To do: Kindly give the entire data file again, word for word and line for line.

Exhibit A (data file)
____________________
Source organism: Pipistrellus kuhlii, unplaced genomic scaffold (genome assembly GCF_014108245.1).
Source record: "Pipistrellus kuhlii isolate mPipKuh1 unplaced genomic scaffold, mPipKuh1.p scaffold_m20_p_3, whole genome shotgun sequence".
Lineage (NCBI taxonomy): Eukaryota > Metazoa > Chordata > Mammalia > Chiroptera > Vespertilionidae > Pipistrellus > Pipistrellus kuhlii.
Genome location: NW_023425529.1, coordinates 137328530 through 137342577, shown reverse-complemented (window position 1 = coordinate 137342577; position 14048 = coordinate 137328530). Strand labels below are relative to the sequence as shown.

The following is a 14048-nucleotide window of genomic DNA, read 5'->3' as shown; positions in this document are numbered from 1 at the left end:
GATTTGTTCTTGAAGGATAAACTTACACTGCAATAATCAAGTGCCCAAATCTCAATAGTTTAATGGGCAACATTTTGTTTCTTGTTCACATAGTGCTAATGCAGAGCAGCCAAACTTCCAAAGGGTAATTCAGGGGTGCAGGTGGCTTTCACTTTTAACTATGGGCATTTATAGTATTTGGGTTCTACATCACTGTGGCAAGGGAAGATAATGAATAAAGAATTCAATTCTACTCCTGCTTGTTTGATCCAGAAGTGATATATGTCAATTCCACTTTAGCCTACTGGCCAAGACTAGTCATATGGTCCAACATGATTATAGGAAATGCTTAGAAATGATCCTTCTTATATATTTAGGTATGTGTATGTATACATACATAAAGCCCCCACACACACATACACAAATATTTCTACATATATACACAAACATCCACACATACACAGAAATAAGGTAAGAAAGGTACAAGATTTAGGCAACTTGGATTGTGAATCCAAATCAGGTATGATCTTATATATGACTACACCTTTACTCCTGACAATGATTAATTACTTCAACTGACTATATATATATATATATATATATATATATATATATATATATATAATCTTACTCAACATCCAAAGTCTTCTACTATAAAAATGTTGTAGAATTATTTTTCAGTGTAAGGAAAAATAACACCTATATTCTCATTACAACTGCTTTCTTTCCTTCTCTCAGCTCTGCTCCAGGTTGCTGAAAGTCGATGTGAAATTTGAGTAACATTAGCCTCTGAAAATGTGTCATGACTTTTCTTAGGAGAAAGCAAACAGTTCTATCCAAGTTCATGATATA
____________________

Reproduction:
Source organism: Pipistrellus kuhlii, unplaced genomic scaffold (genome assembly GCF_014108245.1).
Source record: "Pipistrellus kuhlii isolate mPipKuh1 unplaced genomic scaffold, mPipKuh1.p scaffold_m20_p_3, whole genome shotgun sequence".
Lineage (NCBI taxonomy): Eukaryota > Metazoa > Chordata > Mammalia > Chiroptera > Vespertilionidae > Pipistrellus > Pipistrellus kuhlii.
Genome location: NW_023425529.1, coordinates 137328530 through 137342577, shown reverse-complemented (window position 1 = coordinate 137342577; position 14048 = coordinate 137328530). Strand labels below are relative to the sequence as shown.

The following is a 14048-nucleotide window of genomic DNA, read 5'->3' as shown; positions in this document are numbered from 1 at the left end:
GATTTGTTCTTGAAGGATAAACTTACACTGCAATAATCAAGTGCCCAAATCTCAATAGTTTAATGGGCAACATTTTGTTTCTTGTTCACATAGTGCTAATGCAGAGCAGCCAAACTTCCAAAGGGTAATTCAGGGGTGCAGGTGGCTTTCACTTTTAACTATGGGCATTTATAGTATTTGGGTTCTACATCACTGTGGCAAGGGAAGATAATGAATAAAGAATTCAATTCTACTCCTGCTTGTTTGATCCAGAAGTGATATATGTCAATTCCACTTTAGCCTACTGGCCAAGACTAGTCATATGGTCCAACATGATTATAGGAAATGCTTAGAAATGATCCTTCTTATATATTTAGGTATGTGTATGTATACATACATAAAGCCCCCACACACACATACACAAATATTTCTACATATATACACAAACATCCACACATACACAGAAATAAGGTAAGAAAGGTACAAGATTTAGGCAACTTGGATTGTGAATCCAAATCAGGTATGATCTTATATATGACTACACCTTTACTCCTGACAATGATTAATTACTTCAACTGACTATATATATATATATATATATATATATATATATATATATATATAATCTTACTCAACATCCAAAGTCTTCTACTATAAAAATGTTGTAGAATTATTTTTCAGTGTAAGGAAAAATAACACCTATATTCTCATTACAACTGCTTTCTTTCCTTCTCTCAGCTCTGCTCCAGGTTGCTGAAAGTCGATGTGAAATTTGAGTAACATTAGCCTCTGAAAATGTGTCATGACTTTTCTTAGGAGAAAGCAAACAGTTCTATCCAAGTTCATGATATA